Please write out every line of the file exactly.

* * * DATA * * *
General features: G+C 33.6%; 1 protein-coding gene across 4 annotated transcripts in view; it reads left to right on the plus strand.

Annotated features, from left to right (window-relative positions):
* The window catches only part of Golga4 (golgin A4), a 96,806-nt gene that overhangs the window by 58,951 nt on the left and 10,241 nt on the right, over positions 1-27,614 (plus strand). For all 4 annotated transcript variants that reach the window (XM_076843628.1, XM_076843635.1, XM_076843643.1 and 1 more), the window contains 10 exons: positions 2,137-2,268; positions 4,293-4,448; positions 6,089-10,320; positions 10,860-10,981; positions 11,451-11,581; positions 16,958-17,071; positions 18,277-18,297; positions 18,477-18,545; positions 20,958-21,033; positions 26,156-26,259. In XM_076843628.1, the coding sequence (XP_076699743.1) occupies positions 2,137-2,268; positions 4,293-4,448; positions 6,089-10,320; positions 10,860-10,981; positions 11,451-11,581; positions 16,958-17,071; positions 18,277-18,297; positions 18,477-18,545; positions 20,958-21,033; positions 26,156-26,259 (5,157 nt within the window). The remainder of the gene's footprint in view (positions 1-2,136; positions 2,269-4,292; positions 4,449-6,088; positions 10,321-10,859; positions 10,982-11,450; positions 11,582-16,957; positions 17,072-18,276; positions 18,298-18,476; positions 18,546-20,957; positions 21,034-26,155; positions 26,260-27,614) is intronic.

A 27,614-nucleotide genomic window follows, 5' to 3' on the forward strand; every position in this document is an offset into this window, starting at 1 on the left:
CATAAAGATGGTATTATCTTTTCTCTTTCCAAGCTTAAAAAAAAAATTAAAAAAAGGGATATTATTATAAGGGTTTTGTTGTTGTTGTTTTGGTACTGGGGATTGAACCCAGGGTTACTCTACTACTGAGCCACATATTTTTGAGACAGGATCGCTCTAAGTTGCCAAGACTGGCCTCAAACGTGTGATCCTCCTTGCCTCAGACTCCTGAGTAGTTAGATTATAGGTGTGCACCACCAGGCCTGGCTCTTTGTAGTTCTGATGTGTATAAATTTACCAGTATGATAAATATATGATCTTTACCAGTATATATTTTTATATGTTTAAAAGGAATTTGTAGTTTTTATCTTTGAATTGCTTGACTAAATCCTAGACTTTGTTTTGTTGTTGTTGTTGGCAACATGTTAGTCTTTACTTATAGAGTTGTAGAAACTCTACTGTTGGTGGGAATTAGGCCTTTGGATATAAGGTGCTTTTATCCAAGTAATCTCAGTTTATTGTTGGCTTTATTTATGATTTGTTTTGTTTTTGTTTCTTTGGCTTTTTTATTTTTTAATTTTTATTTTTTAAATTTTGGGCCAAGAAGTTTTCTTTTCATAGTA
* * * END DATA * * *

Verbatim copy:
General features: G+C 33.6%; 1 protein-coding gene across 4 annotated transcripts in view; it reads left to right on the plus strand.

Annotated features, from left to right (window-relative positions):
* The window catches only part of Golga4 (golgin A4), a 96,806-nt gene that overhangs the window by 58,951 nt on the left and 10,241 nt on the right, over positions 1-27,614 (plus strand). For all 4 annotated transcript variants that reach the window (XM_076843628.1, XM_076843635.1, XM_076843643.1 and 1 more), the window contains 10 exons: positions 2,137-2,268; positions 4,293-4,448; positions 6,089-10,320; positions 10,860-10,981; positions 11,451-11,581; positions 16,958-17,071; positions 18,277-18,297; positions 18,477-18,545; positions 20,958-21,033; positions 26,156-26,259. In XM_076843628.1, the coding sequence (XP_076699743.1) occupies positions 2,137-2,268; positions 4,293-4,448; positions 6,089-10,320; positions 10,860-10,981; positions 11,451-11,581; positions 16,958-17,071; positions 18,277-18,297; positions 18,477-18,545; positions 20,958-21,033; positions 26,156-26,259 (5,157 nt within the window). The remainder of the gene's footprint in view (positions 1-2,136; positions 2,269-4,292; positions 4,449-6,088; positions 10,321-10,859; positions 10,982-11,450; positions 11,582-16,957; positions 17,072-18,276; positions 18,298-18,476; positions 18,546-20,957; positions 21,034-26,155; positions 26,260-27,614) is intronic.

A 27,614-nucleotide genomic window follows, 5' to 3' on the forward strand; every position in this document is an offset into this window, starting at 1 on the left:
CATAAAGATGGTATTATCTTTTCTCTTTCCAAGCTTAAAAAAAAAATTAAAAAAAGGGATATTATTATAAGGGTTTTGTTGTTGTTGTTTTGGTACTGGGGATTGAACCCAGGGTTACTCTACTACTGAGCCACATATTTTTGAGACAGGATCGCTCTAAGTTGCCAAGACTGGCCTCAAACGTGTGATCCTCCTTGCCTCAGACTCCTGAGTAGTTAGATTATAGGTGTGCACCACCAGGCCTGGCTCTTTGTAGTTCTGATGTGTATAAATTTACCAGTATGATAAATATATGATCTTTACCAGTATATATTTTTATATGTTTAAAAGGAATTTGTAGTTTTTATCTTTGAATTGCTTGACTAAATCCTAGACTTTGTTTTGTTGTTGTTGTTGGCAACATGTTAGTCTTTACTTATAGAGTTGTAGAAACTCTACTGTTGGTGGGAATTAGGCCTTTGGATATAAGGTGCTTTTATCCAAGTAATCTCAGTTTATTGTTGGCTTTATTTATGATTTGTTTTGTTTTTGTTTCTTTGGCTTTTTTATTTTTTAATTTTTATTTTTTAAATTTTGGGCCAAGAAGTTTTCTTTTCATAGTA